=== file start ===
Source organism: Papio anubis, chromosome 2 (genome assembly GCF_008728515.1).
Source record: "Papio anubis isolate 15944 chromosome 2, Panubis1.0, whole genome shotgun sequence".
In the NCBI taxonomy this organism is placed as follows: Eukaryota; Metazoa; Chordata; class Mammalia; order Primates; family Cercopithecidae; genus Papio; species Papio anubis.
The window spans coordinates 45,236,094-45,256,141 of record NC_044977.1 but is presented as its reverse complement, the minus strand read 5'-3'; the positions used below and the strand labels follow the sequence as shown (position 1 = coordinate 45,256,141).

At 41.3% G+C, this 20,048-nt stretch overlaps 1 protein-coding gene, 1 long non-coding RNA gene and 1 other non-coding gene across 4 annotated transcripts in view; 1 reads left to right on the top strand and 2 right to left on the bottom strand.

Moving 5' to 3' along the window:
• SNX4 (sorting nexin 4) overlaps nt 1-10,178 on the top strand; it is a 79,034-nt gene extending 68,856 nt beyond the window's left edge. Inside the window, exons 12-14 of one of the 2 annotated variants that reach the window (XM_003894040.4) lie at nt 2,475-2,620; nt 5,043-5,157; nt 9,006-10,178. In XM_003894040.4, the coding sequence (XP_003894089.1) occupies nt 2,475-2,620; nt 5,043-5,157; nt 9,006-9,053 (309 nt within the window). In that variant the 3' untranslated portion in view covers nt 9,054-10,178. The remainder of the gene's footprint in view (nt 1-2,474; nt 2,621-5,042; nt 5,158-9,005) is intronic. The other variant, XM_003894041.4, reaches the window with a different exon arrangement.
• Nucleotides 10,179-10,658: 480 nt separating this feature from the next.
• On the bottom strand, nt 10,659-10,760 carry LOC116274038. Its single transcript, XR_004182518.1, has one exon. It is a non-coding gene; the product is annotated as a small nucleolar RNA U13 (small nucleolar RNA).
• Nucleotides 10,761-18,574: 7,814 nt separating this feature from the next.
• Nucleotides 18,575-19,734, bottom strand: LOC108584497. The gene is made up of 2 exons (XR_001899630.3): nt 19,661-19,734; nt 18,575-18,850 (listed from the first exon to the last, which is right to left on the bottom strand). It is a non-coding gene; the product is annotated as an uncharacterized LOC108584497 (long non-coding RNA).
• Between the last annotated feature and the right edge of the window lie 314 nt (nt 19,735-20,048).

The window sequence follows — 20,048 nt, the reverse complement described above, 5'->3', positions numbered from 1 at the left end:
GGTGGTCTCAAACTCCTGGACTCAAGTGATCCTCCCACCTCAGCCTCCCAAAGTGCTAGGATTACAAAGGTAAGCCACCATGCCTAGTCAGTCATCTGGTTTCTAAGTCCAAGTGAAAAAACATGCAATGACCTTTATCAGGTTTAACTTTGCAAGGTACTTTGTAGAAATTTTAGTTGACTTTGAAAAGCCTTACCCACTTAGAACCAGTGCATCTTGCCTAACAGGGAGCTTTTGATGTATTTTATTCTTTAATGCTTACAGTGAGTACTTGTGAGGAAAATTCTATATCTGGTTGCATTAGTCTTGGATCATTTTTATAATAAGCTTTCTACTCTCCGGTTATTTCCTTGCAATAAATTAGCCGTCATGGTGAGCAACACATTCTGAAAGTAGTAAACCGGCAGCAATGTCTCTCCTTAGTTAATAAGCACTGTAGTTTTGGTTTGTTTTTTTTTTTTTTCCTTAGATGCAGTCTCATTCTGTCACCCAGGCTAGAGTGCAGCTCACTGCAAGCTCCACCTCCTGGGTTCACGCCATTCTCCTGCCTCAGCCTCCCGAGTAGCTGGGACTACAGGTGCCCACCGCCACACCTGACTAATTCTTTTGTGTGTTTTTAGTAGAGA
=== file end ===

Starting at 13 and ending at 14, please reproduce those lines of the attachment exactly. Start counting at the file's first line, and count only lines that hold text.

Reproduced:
The window sequence follows — 20,048 nt, the reverse complement described above, 5'->3', positions numbered from 1 at the left end:
GGTGGTCTCAAACTCCTGGACTCAAGTGATCCTCCCACCTCAGCCTCCCAAAGTGCTAGGATTACAAAGGTAAGCCACCATGCCTAGTCAGTCATCTGGTTTCTAAGTCCAAGTGAAAAAACATGCAATGACCTTTATCAGGTTTAACTTTGCAAGGTACTTTGTAGAAATTTTAGTTGACTTTGAAAAGCCTTACCCACTTAGAACCAGTGCATCTTGCCTAACAGGGAGCTTTTGATGTATTTTATTCTTTAATGCTTACAGTGAGTACTTGTGAGGAAAATTCTATATCTGGTTGCATTAGTCTTGGATCATTTTTATAATAAGCTTTCTACTCTCCGGTTATTTCCTTGCAATAAATTAGCCGTCATGGTGAGCAACACATTCTGAAAGTAGTAAACCGGCAGCAATGTCTCTCCTTAGTTAATAAGCACTGTAGTTTTGGTTTGTTTTTTTTTTTTTTCCTTAGATGCAGTCTCATTCTGTCACCCAGGCTAGAGTGCAGCTCACTGCAAGCTCCACCTCCTGGGTTCACGCCATTCTCCTGCCTCAGCCTCCCGAGTAGCTGGGACTACAGGTGCCCACCGCCACACCTGACTAATTCTTTTGTGTGTTTTTAGTAGAGA